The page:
"They will not always expertly distinguish the several species of geniuses, the golden, the silver, the brazen, and the iron."

— Adams, John (1735-1826)

Place of Publication
Printed for C. Dilly, in the Poultry
"They will not always expertly distinguish the several species of geniuses, the golden, the silver, the brazen, and the iron."
Metaphor in Context
As republics are generated by the manners of the people, to which, as into a current, all other things are drawn, of necessity there must be as many species of men, as of republics. We have already, in the fourth book, gone over that which we have pronounced to be good and just. We are now to go over the contentious and ambitious man, who is formed according to the Spartan republic; and then, him resembling an oligarchy; then the democratic; and then the tyrannic man, that we may contemplate the most unjust man, and set him in opposition to the most just, that our inquiry may be completed! The ambitious republic is first to be considered: it is indeed difficult for a city in this manner constituted, i. e. like Sparta, to be changed; but as every thing which is generated is liable to corruption, even such a constitution as this will not remain for ever, but be dissolved. (I shall pass over all the astrological and mystical whimsies which we meet with so often in Plato, interspersed among the most sublime wisdom and profound knowledge, and insert only what is intelligible.) The amount of what he says in this place about numbers and music, is, that mistakes will insensibly be made in the choice of persons for guardians of the laws; and by these guardians, in the rewards and promotion of merit. They will not always expertly distinguish the several species of geniuses, the golden, the silver, the brazen, and the iron. Whilst iron shall be mixed with silver, and brass with gold, dissimilitude, and discord arise, and generate war, and enmity, and sedition. When sedition is risen, two of the species of geniuses, the iron and brazen, will be carried away after gain, and the acquisition of lands and houses, gold and silver. But the golden and silver geniuses, as they are not in want, but naturally rich, will lead the soul towards virtue and the original constitution. Thus divided, drawing contrary ways, and living in a violent manner, will not this republic be in the middle, between aristocracy and oligarchy imitating, in some things, the former republic, and in others oligarchy? They will honour their rulers, their military will abstain from agriculture and mechanic arts; they will have common meals, gymnastic exercises, and contests of war, as in the former republic; but they will be afraid to bring wise men into the magistracy, be cause they have no longer any such as are truly simple and inflexible, but such as are of a mixed kind, more forward and rough, more fitted by their natural genius for war than peace, esteeming tricks and stratagems; such as these shall desire wealth, and hoard up gold and silver, as those who live in oligarchies. While they spare their own, they will love to squander the substance of others upon their pleasures: They will fly from the law, as children from a father, who have been educated not by persuasion but by force. Such a republic, mixed of good and ill, will be most remarkable for the prevalence of the contentious and ambitious spirit.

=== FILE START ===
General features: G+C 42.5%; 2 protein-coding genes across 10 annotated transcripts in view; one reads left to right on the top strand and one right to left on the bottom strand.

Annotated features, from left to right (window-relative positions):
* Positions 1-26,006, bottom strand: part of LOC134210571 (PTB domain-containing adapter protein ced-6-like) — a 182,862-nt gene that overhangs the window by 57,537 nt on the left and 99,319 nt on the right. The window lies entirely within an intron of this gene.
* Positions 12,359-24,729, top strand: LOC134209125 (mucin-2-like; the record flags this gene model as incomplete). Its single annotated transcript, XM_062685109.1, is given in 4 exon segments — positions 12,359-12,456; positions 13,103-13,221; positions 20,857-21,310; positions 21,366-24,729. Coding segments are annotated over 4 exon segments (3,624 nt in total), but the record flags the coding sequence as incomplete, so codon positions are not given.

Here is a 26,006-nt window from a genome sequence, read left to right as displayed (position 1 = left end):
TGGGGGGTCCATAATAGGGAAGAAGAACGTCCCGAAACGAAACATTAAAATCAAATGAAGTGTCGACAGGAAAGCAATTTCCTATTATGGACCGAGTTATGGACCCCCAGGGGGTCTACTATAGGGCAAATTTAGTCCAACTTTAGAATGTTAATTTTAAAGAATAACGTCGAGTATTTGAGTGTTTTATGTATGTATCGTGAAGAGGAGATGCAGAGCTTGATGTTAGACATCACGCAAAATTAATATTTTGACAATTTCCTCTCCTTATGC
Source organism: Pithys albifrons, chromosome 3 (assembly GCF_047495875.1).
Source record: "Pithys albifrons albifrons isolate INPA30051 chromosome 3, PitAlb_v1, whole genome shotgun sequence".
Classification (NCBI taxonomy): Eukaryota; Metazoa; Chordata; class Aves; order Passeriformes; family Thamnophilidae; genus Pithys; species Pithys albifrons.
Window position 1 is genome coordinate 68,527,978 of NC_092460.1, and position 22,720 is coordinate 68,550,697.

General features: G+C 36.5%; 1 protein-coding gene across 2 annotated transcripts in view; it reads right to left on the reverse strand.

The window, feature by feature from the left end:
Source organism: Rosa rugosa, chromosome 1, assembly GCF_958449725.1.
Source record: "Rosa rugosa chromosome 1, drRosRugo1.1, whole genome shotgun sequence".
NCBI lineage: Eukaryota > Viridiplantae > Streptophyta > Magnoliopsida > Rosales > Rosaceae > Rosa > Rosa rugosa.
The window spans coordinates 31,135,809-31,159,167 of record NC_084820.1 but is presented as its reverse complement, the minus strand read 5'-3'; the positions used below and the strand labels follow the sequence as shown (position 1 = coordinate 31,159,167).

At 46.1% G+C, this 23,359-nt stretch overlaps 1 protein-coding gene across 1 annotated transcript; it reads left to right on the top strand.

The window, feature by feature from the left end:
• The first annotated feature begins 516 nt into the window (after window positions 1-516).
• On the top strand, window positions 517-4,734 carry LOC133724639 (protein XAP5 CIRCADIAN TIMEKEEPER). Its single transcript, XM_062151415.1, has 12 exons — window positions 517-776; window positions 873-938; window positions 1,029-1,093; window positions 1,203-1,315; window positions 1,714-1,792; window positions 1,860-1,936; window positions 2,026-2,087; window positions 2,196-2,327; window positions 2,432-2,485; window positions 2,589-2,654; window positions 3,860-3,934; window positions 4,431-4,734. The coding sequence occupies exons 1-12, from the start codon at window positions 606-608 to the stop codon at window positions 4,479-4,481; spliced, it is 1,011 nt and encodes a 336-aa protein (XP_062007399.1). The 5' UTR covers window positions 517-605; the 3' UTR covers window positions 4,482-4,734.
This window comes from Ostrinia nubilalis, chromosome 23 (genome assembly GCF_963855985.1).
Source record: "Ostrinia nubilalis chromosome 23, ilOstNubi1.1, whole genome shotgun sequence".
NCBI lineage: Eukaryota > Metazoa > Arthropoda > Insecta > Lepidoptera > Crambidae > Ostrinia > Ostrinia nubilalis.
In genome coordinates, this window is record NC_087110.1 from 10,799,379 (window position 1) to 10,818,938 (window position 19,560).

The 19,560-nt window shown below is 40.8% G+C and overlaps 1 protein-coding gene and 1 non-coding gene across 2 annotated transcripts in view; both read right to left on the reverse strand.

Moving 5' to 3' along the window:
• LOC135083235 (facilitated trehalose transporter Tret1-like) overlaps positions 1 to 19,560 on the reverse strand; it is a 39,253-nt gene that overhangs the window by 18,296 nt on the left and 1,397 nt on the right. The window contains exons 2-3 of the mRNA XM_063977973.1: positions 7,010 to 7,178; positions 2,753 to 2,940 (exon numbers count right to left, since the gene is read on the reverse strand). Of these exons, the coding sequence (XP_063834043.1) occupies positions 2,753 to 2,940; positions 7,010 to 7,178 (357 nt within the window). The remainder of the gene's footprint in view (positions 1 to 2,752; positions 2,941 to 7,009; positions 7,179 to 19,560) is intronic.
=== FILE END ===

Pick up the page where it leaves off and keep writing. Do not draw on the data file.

(pp. 189-91)
7 entries in ESTC (1787, 1788, 1794, 1797).

A Defence of the Constitutions of Government of the United States of America, by John Adams, LL.D. and a Member of the Academy of Arts and Sciences at Boston. (London: Printed for C. Dilly, in the Poultry, 1787). <Link to ESTC>
Date of Entry

The Mind is a Metaphor is authored by Brad Pasanek, Assistant Professor of English, University of Virginia.